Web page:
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Magdalene (Dunham series) por Moriah Jovan
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Magdalene (Dunham series) (edição 2011)

por Moriah Jovan, Eric Jepson (Editor), Adam Figueira (Ilustrador)

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721,940,662 (4.5)Nenhum(a)
Título:Magdalene (Dunham series)
Autores:Moriah Jovan
Outros autores:Eric Jepson (Editor), Adam Figueira (Ilustrador)
Informação:B10 Mediaworx (2011), Kindle Edition
Colecções:A sua biblioteca

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Magdalene: Book 3 in the Tales of Dunham por Moriah Jovan

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Intrigue and eroticism have often been paired in the Romance genre. In Magdalene, Moriah Jovan converts the couple to a ménage à trois by adding an unexpected bedfellow: “Mormonism.” ( 1 point)

The novel was not written specifically for Latter-day Saints (the detailed doctrinal and procedural explanations would be unnecessary for practicing Mormons), but in the vast cast of characters LDS readers will likely recognize at least one member of their own congregations (such as Prissy, the perspicacious, plus-sized Relief Society instructor). ( 1 point)

The relationship between the former hooker and the bishop gets little development, from the first moment of their immediate and mutually acknowledged attraction: only garden-variety misunderstandings and circular arguments constitute the conflict between the protagonist and her hero. The love scenes and sex consume much of the page count, but they take a back seat to the corporate, religious and family intrigue, making the novel more like General or Women’s Fiction than a Romance. (-1 point)

Portrayal of contemporary realism is heavy-handed: an excess of expletives that lose their emphasis value, and a surfeit of sexual encounters that lose their sensual potential, by the sheer weight of repetition. (Note to self and all contemporary writers, of whatever genre: It doesn’t take long before the four-letter words begin to blur like overlapping graffiti on a ghetto wall, and there’s a point beyond which graphic groping and explicit eroticism morph into a mundane catalogue of body parts. Use them judiciously.) (-1 point)

The story is front-loaded with back-story data-dumping disguised as dialogue, and the denouement is weak. There are a couple of minor inconsistencies in repetitions of a character’s physical description. But the integration of back-story evens out as the plot progresses, and the psychology of most of the characters presents as reasonably plausible most of the time. ( 1 point)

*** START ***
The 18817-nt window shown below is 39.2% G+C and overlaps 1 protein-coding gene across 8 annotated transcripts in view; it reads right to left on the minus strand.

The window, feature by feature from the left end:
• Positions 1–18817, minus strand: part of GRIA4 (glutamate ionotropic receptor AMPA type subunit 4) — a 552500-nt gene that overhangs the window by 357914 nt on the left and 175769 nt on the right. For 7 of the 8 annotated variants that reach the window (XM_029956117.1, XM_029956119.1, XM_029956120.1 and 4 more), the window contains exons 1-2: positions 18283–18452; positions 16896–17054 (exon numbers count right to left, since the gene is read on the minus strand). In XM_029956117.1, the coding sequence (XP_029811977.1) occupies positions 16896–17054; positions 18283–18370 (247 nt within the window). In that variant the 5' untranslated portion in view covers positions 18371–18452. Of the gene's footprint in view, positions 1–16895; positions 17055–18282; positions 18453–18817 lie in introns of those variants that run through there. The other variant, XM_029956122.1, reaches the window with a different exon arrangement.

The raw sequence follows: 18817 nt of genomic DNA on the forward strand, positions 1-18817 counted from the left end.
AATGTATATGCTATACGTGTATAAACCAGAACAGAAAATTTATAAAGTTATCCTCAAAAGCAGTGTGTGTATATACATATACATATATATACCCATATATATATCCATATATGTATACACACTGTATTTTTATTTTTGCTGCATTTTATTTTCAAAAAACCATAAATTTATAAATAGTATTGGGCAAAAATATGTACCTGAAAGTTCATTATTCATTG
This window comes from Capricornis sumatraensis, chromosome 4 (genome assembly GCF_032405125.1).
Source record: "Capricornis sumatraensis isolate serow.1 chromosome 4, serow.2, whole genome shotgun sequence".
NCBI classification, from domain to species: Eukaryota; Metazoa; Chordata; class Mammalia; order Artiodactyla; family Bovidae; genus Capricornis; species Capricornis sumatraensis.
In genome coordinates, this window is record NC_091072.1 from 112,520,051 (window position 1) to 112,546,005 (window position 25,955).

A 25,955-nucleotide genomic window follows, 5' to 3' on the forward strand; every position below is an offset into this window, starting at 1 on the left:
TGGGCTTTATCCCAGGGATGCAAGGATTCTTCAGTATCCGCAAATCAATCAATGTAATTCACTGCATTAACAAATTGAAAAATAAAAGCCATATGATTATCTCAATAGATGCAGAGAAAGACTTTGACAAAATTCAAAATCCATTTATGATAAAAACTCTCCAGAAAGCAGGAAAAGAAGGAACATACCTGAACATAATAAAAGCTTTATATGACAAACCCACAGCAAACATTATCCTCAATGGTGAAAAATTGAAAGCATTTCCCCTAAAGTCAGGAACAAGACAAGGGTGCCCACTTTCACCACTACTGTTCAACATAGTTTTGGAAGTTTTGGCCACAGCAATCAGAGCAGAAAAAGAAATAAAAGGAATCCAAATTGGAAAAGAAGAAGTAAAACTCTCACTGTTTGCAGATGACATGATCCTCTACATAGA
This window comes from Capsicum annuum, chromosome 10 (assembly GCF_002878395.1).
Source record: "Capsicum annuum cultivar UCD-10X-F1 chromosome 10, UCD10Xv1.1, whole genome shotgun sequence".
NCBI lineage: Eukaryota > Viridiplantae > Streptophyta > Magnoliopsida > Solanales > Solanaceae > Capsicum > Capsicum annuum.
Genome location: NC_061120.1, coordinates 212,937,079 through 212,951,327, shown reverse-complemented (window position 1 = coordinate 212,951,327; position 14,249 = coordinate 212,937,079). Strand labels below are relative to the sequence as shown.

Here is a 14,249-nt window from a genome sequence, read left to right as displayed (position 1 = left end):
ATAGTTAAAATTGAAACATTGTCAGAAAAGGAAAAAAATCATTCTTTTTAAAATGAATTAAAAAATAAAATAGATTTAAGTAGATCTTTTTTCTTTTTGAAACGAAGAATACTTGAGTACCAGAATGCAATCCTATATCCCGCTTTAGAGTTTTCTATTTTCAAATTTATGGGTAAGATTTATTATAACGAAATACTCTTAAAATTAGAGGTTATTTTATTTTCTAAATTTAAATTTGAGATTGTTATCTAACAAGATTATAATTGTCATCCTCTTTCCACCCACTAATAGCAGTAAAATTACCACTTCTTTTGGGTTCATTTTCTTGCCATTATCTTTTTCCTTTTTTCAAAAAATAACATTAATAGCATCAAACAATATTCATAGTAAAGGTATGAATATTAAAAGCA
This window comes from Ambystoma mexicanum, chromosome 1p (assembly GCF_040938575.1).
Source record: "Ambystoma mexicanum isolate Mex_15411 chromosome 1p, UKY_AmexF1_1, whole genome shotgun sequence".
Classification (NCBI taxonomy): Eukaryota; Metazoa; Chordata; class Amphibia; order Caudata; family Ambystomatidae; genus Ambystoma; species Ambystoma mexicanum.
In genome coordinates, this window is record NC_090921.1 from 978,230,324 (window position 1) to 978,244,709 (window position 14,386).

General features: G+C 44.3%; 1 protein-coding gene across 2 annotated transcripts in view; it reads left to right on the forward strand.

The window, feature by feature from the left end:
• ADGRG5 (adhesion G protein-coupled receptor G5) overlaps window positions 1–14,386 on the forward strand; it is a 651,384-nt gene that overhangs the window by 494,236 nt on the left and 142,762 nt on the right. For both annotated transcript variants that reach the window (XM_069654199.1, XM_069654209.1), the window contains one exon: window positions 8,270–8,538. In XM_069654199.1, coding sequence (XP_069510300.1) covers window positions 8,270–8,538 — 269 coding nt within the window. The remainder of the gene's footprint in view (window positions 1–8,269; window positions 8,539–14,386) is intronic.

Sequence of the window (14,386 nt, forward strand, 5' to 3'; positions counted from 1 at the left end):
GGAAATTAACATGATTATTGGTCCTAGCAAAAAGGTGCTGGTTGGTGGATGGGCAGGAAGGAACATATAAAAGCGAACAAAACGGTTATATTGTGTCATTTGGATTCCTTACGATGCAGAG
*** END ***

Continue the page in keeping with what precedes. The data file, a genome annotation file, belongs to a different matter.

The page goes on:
I probably over-analyzed things by finding an extra layer of meaning in the choice of Cassandra for the heroine’s name, and in perceiving the overtones of a “passion-play” in the betrayal of Mitch, the beleaguered bishop, but that’s the fun part of reading: looking for creative use of conventions, and tropes with twists. ( 1 point)

Whatever its warts, the important value of Magdalene lies in seeing Mormons in literature move away from the grossly inaccurate and outdated “evil polygamist” role, as well as out of the cozy-inspirational niche that dominates traditional LDS publishing, into mainstream world culture. Latter-day Saints have been around for almost two hundred years, now, so it’s about time they took their place among the multitude of flawed but ultimately faithful Anglicans and Amish, priests and Puritans, nuns and Nonconformists, monks and Muslims, Buddhists and Biblical protagonists that have populated every genre of fiction. ( 2 points)

(The copy of this book that I read came from a public library.)

( )
  christineplouvier | Apr 20, 2014 |
Coming from an different sort of Mormon background myself, I was delighted by the unusual characters that Moriah Jovan has developed. Many times I would laugh out loud and say, "That is SO typical!" or at other times be very moved by the devout characters who still managed to love and embrace those not of the faith.

And the rest of it-- story, twists, 100 faceted characters. I could go on and on. This is the first of the Dunham series that I picked up, and it's probably still my favorite (how can you get better than a former prostitute and Mormon bishop making it work?) but I loved the other books too. A must read!! I cannot wait to see Jovan's future work. ( )
  chickey1981 | Dec 28, 2011 |
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Moriah Jovan é um Autor LibraryThing, um autor que lista a sua biblioteca pessoal no LibraryThing.

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